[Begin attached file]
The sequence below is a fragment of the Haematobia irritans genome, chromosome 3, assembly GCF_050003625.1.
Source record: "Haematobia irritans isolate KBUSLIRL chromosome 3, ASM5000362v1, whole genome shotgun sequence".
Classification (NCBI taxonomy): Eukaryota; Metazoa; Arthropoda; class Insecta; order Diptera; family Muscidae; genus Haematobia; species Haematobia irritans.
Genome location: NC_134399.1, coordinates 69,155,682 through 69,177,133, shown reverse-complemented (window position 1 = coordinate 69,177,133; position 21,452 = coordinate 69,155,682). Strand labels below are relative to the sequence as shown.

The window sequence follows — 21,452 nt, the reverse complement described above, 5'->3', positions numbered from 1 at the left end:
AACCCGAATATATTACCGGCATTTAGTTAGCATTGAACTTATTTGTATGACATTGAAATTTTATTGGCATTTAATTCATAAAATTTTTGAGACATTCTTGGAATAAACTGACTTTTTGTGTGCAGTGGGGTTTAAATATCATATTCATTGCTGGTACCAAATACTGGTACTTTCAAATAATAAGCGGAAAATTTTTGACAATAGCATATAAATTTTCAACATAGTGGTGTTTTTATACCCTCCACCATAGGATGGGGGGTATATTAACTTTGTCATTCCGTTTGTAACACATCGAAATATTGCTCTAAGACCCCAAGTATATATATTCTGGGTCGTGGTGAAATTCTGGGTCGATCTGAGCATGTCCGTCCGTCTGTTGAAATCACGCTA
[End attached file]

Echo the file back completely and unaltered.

The sequence below is a fragment of the Haematobia irritans genome, chromosome 3, assembly GCF_050003625.1.
Source record: "Haematobia irritans isolate KBUSLIRL chromosome 3, ASM5000362v1, whole genome shotgun sequence".
Classification (NCBI taxonomy): Eukaryota; Metazoa; Arthropoda; class Insecta; order Diptera; family Muscidae; genus Haematobia; species Haematobia irritans.
Genome location: NC_134399.1, coordinates 69,155,682 through 69,177,133, shown reverse-complemented (window position 1 = coordinate 69,177,133; position 21,452 = coordinate 69,155,682). Strand labels below are relative to the sequence as shown.

The window sequence follows — 21,452 nt, the reverse complement described above, 5'->3', positions numbered from 1 at the left end:
AACCCGAATATATTACCGGCATTTAGTTAGCATTGAACTTATTTGTATGACATTGAAATTTTATTGGCATTTAATTCATAAAATTTTTGAGACATTCTTGGAATAAACTGACTTTTTGTGTGCAGTGGGGTTTAAATATCATATTCATTGCTGGTACCAAATACTGGTACTTTCAAATAATAAGCGGAAAATTTTTGACAATAGCATATAAATTTTCAACATAGTGGTGTTTTTATACCCTCCACCATAGGATGGGGGGTATATTAACTTTGTCATTCCGTTTGTAACACATCGAAATATTGCTCTAAGACCCCAAGTATATATATTCTGGGTCGTGGTGAAATTCTGGGTCGATCTGAGCATGTCCGTCCGTCTGTTGAAATCACGCTA